When people hear what I do for a living, they always want to know my top tips for long-term weight loss. So today I’m going to give you some. I wrote out my top 10 tips, but it became way too long….so I’ve broken it down into two parts. Here is the first part, my top five:
1. Eat only when you are hungry. This means stop eating the minute you feel full. Anytime you eat beyond fullness, you are eating not because you are hungry, but for some other reason.
So what does it really mean to eat when you are hungry?
If you are in the middle of a sandwich, or a chicken dinner, and you are no longer hungry – you stop eating. You can save what you don’t eat for later.
It means leaving food on a plate if you’ve had enough. It means eating only when your body tells you it needs food — and stopping when it tells you it has had enough.
It means only having the leftover potatoes for dinner because you’re just not very hungry.
It means that if, after the potatoes, you find yourself hungry in a few hours, you can eat something again. There are no ‘rules’ on when to eat. You decide when you eat, and how much.
2. Eat foods that make you feel good, that keep you energized and feeling light.
Too often the ‘experts’ tell us what we should and should not eat: “eat this, not that.” I say, to hell with that. Here’s why: everybody and every BODY is different. What one person eats to feel good, won’t necessarily make someone else feel good.
So eat foods that make your body feel good and energized (notice I said makes your body feel good….not make your emotions feel good).
3. When you are not hungry, allow yourself from time-to-time to eat something purely for the enjoyment of it. I mean pure pleasure here.
I’ll never forget years ago watching Dr. Oz on Oprah. He was saying to only have dessert if you were hungry. And Oprah replied something along the lines of “and who eats dessert because they’re hungry?”
Think about it: do you really eat dessert because your hungry? Sure, maybe some of the time, but most often not really. Come on…we eat it for the pleasure. And though I believe you should like the taste of and enjoy everything you eat (otherwise, why bother?), but too often we forget about adding in that real pleasure. That decadent moment when you eat something truly delicious. Eating something not because it makes your body feel good & light (my #2 tip), but because it just really, really tastes good and it’s something you love.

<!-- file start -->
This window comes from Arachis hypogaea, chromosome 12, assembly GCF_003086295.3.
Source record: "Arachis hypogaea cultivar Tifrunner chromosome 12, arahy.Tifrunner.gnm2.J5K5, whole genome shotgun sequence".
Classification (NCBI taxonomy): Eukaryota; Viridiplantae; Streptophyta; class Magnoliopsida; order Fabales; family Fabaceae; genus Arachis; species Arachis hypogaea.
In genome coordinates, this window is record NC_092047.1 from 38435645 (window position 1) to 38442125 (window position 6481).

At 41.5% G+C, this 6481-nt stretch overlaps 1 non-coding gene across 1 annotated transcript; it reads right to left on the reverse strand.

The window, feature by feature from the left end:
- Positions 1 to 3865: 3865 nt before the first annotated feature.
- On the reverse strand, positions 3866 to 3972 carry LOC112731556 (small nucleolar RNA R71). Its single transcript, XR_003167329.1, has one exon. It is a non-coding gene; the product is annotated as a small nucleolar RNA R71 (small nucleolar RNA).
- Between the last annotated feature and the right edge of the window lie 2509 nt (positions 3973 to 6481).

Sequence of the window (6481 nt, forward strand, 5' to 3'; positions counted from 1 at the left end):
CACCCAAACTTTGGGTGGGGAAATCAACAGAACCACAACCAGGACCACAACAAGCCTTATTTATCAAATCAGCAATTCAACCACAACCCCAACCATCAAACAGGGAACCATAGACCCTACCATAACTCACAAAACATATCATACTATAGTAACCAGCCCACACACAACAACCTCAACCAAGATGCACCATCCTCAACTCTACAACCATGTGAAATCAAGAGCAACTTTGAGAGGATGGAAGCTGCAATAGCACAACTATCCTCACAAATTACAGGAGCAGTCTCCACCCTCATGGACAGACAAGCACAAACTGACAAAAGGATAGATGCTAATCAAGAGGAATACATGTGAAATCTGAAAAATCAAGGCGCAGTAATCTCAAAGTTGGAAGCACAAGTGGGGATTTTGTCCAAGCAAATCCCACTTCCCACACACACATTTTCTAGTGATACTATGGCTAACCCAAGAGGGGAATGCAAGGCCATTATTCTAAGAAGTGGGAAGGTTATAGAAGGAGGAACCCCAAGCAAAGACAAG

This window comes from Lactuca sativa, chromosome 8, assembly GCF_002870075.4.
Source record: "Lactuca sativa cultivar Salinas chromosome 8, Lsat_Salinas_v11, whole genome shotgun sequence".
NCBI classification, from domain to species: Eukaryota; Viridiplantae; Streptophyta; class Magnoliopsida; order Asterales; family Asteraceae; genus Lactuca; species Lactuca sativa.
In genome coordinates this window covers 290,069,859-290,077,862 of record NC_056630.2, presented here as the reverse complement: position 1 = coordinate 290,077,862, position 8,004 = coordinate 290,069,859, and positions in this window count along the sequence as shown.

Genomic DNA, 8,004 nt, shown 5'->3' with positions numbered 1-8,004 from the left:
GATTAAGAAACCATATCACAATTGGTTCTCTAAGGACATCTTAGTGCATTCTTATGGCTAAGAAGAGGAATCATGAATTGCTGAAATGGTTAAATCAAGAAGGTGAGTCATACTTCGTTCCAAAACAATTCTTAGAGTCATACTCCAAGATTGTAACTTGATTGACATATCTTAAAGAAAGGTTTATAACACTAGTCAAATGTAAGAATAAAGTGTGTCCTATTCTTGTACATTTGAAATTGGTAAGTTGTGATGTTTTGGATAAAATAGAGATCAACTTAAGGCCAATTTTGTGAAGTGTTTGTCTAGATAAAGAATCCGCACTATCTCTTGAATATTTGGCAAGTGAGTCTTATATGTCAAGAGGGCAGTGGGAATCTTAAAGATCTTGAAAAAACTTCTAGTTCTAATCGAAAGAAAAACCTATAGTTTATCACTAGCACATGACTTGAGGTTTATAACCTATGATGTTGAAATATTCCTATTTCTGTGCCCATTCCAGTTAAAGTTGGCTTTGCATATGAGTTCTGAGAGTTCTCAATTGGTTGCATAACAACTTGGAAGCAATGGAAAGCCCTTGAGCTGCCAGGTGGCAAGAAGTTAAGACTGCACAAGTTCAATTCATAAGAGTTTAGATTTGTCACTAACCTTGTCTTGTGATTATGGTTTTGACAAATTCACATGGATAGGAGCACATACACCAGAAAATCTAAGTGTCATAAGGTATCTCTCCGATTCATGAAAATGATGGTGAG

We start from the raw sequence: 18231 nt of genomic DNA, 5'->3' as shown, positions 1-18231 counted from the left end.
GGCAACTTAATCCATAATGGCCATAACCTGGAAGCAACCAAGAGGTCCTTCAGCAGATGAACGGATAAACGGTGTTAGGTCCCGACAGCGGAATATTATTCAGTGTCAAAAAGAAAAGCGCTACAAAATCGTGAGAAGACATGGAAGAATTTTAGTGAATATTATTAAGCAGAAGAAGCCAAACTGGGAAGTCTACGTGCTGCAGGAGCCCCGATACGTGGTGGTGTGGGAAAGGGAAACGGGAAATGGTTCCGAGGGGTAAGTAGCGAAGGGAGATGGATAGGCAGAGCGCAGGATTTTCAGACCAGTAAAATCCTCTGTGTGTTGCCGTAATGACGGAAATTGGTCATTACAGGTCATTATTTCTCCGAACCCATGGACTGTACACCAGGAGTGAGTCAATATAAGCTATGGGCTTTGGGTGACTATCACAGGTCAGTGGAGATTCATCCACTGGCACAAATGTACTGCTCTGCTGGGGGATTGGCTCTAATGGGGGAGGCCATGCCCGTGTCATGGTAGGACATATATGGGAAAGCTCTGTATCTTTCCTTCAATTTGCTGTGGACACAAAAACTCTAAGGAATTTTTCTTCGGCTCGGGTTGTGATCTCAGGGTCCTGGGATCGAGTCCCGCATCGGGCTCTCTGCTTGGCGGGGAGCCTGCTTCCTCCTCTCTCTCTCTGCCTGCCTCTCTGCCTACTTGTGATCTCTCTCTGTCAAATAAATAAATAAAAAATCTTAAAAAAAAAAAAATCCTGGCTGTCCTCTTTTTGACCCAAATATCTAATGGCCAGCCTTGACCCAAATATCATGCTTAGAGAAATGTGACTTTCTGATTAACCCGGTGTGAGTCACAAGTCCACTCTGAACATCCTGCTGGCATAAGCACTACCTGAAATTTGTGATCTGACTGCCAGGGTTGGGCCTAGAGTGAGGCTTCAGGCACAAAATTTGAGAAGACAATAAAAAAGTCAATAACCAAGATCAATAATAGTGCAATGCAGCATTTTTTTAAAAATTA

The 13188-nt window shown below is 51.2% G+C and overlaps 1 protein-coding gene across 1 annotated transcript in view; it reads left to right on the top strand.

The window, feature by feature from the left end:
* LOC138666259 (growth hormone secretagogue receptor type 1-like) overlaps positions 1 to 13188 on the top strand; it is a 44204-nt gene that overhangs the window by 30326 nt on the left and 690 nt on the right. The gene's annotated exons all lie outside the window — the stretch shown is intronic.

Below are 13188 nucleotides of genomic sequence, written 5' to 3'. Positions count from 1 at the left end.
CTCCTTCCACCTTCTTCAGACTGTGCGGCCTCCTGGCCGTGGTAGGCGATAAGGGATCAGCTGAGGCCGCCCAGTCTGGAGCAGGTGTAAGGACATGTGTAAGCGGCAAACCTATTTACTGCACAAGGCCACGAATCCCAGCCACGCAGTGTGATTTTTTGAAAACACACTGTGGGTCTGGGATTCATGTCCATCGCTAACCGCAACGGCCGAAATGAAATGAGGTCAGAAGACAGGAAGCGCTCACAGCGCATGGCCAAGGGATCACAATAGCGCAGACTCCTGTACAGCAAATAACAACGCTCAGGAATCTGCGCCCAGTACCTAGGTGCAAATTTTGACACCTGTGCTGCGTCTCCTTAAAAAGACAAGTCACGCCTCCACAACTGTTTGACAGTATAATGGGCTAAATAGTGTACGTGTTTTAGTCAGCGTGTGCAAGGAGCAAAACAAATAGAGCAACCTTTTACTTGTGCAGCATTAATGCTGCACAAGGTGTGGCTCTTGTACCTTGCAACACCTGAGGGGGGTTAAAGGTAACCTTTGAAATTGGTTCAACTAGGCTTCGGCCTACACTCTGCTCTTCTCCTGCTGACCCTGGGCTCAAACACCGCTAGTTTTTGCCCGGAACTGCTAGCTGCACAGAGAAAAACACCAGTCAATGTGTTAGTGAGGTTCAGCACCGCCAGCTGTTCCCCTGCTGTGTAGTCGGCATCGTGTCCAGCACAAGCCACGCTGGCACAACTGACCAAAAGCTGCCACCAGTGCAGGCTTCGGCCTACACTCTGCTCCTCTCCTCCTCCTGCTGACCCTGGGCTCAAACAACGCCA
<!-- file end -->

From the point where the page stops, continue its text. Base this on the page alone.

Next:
Maybe it’s dessert. Maybe it’s a croissant from the bakery down the street. Maybe it’s something as simple as a few Oreos. But when you eat it, make sure you enjoy each bite, fully taste it as stop as soon as the joy of eating fades (yes, that means stopping as soon as the joy is gone). If you pay attention, you will be surprised how soon this might be.
I recommend only to do this about 10% of the time and you can still lose weight. But if you allow yourself to do this from time to time, you’ll see that your cravings will actually diminish.
4. Make peace with it (and you) not being perfect. We’re always concerned about making the ‘right’ decision when it comes to food and eating. So what exactly is the ‘right’ decision? When it comes to food there is no right or wrong — just choices. Choices that you make. Choices that no one else has the power to decide for you. Only you.
And there is no perfect. Do I sometimes eat beyond fullness? Of course. Do I sometimes eat when I’m not hungry? Yup, you bet.
The difference is that when I do — first, I give myself some slack, there’s no judgment. Second, I don’t do it often. And third, I become curious and ask myself why I did it. Which brings me to my next tip…
5. Be curious, not judgmental. When you do something that is ‘off’ your plan of what you would like to be doing, be curious and try to find out why you do what you do. Explore the thoughts that lead to the action. Why did you overeat? Why did you not take time to exercise today? Deep a bit deeper and be curious as to why you did or didn’t do what you set out to do. And if you look closely enough, you’ll find some really important answers as to why you struggle with your weight.
I have found that with all of my clients, their weight has helped them see and understand themselves better. And this translates into all areas of their life.
So be curious. Ask yourself what’s really going on? And what can you learn from it? Be kind and understanding with yourself. This is not the time (nor any time) to beat yourself up. Instead, give yourself the benefit of the doubt. There are very good reasons why we overeat (yes, good reasons). So looking at why you did or didn’t do something is just an opportunity to get to know yourself better and learn.
If you’d like more tips + get individual support, feedback, and accountability from me — be sure to check out my brand-new Thinner Peace Weight Loss Program. And there’s a special early bird rate if you register this month.
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